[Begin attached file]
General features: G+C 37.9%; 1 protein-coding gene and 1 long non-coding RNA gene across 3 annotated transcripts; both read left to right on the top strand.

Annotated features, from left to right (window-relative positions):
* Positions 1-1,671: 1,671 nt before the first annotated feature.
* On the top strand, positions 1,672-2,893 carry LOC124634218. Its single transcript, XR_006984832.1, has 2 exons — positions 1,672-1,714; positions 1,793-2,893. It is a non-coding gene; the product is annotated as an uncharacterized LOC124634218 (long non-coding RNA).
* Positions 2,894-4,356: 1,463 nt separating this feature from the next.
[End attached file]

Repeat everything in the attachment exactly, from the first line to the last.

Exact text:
General features: G+C 37.9%; 1 protein-coding gene and 1 long non-coding RNA gene across 3 annotated transcripts; both read left to right on the top strand.

Annotated features, from left to right (window-relative positions):
* Positions 1-1,671: 1,671 nt before the first annotated feature.
* On the top strand, positions 1,672-2,893 carry LOC124634218. Its single transcript, XR_006984832.1, has 2 exons — positions 1,672-1,714; positions 1,793-2,893. It is a non-coding gene; the product is annotated as an uncharacterized LOC124634218 (long non-coding RNA).
* Positions 2,894-4,356: 1,463 nt separating this feature from the next.